Concerts & Events

Wednesday, May 23, 2018  ·  8:30 PM


World Music Wednesday

4544 N Lincoln Ave · Gary and Laura Maurer Concert Hall · 773.728.6000

World Music Wednesdays

A weekly showcase of world music and dance featuring the best local and touring talent! Most shows are Wednesday nights at 8:30 PM.

Most World Music Wednesday concerts are free with a $10 suggested donation. TO GUARANTEE YOUR ENTRY MAKE YOUR RESERVATIONS IN ADVANCE EITHER ONLINE OR BY CALLING THE BOX OFFICE AT 773.728.6000. Reservations unclaimed 10 minutes before showtime will be released to waiting patrons.

FREE, with a suggested donation of $10, unless otherwise noted and FREE with an Urban Gateways Teen Arts Pass.

Dálava is a unique cross-genre project that reflects a body of Moravian (Czech) folk songs of the 19th and early 20th century through the lens of 21st century creative jazz, world and post-rock styles. This is their second record – the self-titled 2014 release (Sanasar Records) featured a superb trio of New York string players. Now, American vocalist Julia Ulehla and guitar wizard Aram Bajakian (Lou Reed, John Zorn), musical and life partners, are joined by a new band of improvisers from Vancouver, where Julia is currently writing her PhD dissertation on this music. The songs are like fairy tales or compact, elliptical parables, and for each of them Dálava has crafted its own sound world. Inspired by her years in Italy as actress and singer at the Workcenter of Jerzy Grotowski and Thomas Richards, Julia animates their affecting melodies and archetypal storylines of love, death and the natural world through an improvisational yet ritual approach to performance. It's a kind of musical séance; indeed, there is a generations-long personal bond at work, as the songs were collected in his home village by her great grandfather Vladimir Úlehla, a botanist and ethnomusicologist who viewed folk songs as living organisms. So they prove to be in Dálava's bold, powerful and tender interpretations.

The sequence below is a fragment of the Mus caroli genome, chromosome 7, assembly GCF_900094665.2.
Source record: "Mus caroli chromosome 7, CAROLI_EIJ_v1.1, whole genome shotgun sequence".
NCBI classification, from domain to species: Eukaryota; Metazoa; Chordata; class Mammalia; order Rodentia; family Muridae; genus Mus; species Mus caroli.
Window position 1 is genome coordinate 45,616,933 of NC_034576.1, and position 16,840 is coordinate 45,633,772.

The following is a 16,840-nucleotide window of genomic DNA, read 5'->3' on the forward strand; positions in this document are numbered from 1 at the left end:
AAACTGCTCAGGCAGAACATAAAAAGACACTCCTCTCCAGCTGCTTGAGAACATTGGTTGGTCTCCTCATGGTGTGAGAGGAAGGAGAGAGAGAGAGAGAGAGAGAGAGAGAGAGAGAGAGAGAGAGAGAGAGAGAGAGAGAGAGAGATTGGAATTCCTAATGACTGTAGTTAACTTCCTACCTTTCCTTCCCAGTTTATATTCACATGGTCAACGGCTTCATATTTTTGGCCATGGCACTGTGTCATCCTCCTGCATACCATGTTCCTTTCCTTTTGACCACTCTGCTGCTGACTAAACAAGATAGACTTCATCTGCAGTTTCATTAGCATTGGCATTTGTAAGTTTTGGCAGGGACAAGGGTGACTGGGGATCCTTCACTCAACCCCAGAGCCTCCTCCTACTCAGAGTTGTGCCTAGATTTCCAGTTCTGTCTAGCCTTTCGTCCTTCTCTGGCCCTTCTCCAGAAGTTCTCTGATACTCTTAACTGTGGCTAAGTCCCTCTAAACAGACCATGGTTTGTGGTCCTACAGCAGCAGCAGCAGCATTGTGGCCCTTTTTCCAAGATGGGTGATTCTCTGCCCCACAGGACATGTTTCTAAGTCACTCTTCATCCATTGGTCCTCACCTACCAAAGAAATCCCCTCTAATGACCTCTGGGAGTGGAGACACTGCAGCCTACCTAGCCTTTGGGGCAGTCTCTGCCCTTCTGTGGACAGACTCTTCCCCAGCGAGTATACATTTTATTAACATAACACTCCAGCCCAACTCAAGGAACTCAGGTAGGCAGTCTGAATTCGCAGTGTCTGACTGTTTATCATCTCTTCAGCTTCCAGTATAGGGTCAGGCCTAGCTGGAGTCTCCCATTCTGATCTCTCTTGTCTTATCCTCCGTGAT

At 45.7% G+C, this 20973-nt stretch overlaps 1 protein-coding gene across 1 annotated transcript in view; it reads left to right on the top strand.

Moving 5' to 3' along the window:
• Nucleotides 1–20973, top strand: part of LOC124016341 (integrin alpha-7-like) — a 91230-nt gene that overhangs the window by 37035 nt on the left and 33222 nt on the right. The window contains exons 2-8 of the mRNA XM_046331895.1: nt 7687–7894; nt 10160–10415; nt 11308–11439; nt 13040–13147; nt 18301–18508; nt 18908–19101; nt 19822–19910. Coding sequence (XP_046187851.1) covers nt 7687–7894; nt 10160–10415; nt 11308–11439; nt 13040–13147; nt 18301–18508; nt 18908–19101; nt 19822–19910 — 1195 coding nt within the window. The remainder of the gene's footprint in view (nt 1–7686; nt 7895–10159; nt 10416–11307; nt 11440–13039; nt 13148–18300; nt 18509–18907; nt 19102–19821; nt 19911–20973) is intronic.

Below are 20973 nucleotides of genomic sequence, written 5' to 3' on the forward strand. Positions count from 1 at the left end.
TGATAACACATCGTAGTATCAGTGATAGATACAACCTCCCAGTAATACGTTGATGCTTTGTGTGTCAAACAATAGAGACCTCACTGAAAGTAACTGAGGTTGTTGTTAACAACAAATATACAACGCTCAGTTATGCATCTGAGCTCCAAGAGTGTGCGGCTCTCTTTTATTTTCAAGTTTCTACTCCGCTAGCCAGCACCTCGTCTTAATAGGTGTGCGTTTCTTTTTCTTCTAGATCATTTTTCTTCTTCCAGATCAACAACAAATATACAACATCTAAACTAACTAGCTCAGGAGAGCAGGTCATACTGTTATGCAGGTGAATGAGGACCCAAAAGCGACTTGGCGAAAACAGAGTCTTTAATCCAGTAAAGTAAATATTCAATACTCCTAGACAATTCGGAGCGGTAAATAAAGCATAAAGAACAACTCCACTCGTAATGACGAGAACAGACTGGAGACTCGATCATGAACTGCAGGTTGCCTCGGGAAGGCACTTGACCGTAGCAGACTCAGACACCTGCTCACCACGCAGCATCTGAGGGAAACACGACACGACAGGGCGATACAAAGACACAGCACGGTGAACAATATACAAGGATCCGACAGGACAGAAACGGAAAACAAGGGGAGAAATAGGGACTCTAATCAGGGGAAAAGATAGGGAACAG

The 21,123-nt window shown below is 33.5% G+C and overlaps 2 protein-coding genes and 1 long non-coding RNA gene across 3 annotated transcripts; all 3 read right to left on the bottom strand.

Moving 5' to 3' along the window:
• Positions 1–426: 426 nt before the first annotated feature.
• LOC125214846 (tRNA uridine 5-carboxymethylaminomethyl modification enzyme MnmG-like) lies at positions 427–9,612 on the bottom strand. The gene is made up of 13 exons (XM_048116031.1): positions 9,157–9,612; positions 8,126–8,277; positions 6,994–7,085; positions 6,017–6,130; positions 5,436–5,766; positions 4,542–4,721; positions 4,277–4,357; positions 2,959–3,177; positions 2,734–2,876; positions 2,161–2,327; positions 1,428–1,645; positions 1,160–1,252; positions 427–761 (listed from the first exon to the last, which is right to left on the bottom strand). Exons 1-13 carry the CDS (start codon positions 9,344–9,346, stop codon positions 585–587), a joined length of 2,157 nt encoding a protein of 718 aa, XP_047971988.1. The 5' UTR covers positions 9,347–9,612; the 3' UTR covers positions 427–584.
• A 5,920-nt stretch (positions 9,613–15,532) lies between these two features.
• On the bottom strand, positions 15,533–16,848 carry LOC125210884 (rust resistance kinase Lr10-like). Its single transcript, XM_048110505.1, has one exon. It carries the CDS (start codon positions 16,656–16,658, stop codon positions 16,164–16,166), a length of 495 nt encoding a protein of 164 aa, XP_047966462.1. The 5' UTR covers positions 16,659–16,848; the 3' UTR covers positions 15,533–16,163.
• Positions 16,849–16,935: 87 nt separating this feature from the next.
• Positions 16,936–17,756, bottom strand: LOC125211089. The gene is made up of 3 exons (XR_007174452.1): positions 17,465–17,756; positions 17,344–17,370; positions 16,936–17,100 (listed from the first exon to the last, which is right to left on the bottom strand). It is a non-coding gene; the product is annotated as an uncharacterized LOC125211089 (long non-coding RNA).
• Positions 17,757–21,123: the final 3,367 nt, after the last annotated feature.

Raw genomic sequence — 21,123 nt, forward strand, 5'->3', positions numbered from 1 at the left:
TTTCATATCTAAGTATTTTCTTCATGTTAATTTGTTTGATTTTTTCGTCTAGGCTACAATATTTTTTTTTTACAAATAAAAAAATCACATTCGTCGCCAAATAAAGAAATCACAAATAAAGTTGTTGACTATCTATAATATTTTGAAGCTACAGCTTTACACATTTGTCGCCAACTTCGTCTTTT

"…Sometimes delicate, sometimes punishing, but the beauty of the songs always comes through powerfully. Ulehla careens, sails, and shimmers through the varied interpretations with penetrating strength—her singing is sometimes heavenly and ethereal, sometimes gruff and earthy, as though she were channeling the spirit of a hardscrabble village woman who's known these songs her whole life." - Peter Margasak, The Chicago Reader